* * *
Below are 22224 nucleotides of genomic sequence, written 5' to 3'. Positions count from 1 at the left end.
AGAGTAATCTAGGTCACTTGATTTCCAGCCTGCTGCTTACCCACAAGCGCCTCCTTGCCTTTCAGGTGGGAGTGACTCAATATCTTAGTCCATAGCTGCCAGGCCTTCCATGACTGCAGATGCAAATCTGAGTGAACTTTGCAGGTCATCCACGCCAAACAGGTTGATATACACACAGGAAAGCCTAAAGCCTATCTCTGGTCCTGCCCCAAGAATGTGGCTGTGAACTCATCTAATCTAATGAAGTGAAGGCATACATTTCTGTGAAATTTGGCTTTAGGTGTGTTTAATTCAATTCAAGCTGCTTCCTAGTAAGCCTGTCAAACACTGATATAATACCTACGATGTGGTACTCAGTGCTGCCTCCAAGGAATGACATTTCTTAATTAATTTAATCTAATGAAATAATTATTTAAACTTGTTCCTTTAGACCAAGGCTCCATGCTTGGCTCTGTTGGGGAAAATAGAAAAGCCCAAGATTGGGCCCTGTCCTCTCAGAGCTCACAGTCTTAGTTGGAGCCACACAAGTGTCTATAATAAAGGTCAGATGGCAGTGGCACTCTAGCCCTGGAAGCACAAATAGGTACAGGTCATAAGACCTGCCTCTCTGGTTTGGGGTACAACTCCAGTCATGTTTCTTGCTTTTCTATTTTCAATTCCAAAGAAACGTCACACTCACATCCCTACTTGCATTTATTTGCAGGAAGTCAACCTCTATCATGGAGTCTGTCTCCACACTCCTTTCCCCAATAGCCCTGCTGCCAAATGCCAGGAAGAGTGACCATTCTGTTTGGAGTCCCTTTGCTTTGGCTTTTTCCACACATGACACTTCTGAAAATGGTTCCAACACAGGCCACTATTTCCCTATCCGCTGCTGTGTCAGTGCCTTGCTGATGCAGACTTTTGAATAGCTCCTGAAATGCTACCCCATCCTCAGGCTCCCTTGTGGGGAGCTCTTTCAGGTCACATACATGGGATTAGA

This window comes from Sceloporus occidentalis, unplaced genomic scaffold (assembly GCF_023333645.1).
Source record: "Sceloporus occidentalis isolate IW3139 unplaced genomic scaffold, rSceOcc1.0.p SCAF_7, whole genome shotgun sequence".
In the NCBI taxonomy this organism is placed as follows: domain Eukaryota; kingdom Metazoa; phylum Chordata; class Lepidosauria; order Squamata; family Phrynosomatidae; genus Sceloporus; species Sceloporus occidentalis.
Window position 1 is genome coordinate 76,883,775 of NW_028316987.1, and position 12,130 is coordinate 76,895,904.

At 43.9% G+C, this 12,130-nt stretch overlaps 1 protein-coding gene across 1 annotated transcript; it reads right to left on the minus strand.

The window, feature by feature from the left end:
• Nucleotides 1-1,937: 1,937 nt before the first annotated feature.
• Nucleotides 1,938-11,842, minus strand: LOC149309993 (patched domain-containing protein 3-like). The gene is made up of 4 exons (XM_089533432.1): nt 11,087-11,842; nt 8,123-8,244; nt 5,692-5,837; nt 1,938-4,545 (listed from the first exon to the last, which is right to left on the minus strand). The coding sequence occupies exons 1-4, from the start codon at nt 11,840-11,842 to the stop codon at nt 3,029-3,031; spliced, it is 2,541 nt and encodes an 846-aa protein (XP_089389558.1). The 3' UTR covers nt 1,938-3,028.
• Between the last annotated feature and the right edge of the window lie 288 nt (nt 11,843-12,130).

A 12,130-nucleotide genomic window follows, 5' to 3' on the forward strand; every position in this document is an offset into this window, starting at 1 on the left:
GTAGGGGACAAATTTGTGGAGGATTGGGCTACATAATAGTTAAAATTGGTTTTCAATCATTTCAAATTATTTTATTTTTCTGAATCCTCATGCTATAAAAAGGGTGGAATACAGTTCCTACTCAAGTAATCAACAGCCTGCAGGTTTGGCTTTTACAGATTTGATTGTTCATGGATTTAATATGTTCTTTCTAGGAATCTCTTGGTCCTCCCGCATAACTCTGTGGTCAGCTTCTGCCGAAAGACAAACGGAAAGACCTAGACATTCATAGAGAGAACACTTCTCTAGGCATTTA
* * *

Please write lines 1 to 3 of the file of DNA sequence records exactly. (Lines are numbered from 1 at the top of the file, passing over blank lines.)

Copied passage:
Below are 22224 nucleotides of genomic sequence, written 5' to 3'. Positions count from 1 at the left end.
AGAGTAATCTAGGTCACTTGATTTCCAGCCTGCTGCTTACCCACAAGCGCCTCCTTGCCTTTCAGGTGGGAGTGACTCAATATCTTAGTCCATAGCTGCCAGGCCTTCCATGACTGCAGATGCAAATCTGAGTGAACTTTGCAGGTCATCCACGCCAAACAGGTTGATATACACACAGGAAAGCCTAAAGCCTATCTCTGGTCCTGCCCCAAGAATGTGGCTGTGAACTCATCTAATCTAATGAAGTGAAGGCATACATTTCTGTGAAATTTGGCTTTAGGTGTGTTTAATTCAATTCAAGCTGCTTCCTAGTAAGCCTGTCAAACACTGATATAATACCTACGATGTGGTACTCAGTGCTGCCTCCAAGGAATGACATTTCTTAATTAATTTAATCTAATGAAATAATTATTTAAACTTGTTCCTTTAGACCAAGGCTCCATGCTTGGCTCTGTTGGGGAAAATAGAAAAGCCCAAGATTGGGCCCTGTCCTCTCAGAGCTCACAGTCTTAGTTGGAGCCACACAAGTGTCTATAATAAAGGTCAGATGGCAGTGGCACTCTAGCCCTGGAAGCACAAATAGGTACAGGTCATAAGACCTGCCTCTCTGGTTTGGGGTACAACTCCAGTCATGTTTCTTGCTTTTCTATTTTCAATTCCAAAGAAACGTCACACTCACATCCCTACTTGCATTTATTTGCAGGAAGTCAACCTCTATCATGGAGTCTGTCTCCACACTCCTTTCCCCAATAGCCCTGCTGCCAAATGCCAGGAAGAGTGACCATTCTGTTTGGAGTCCCTTTGCTTTGGCTTTTTCCACACATGACACTTCTGAAAATGGTTCCAACACAGGCCACTATTTCCCTATCCGCTGCTGTGTCAGTGCCTTGCTGATGCAGACTTTTGAATAGCTCCTGAAATGCTACCCCATCCTCAGGCTCCCTTGTGGGGAGCTCTTTCAGGTCACATACATGGGATTAGA

This window comes from Sceloporus occidentalis, unplaced genomic scaffold (assembly GCF_023333645.1).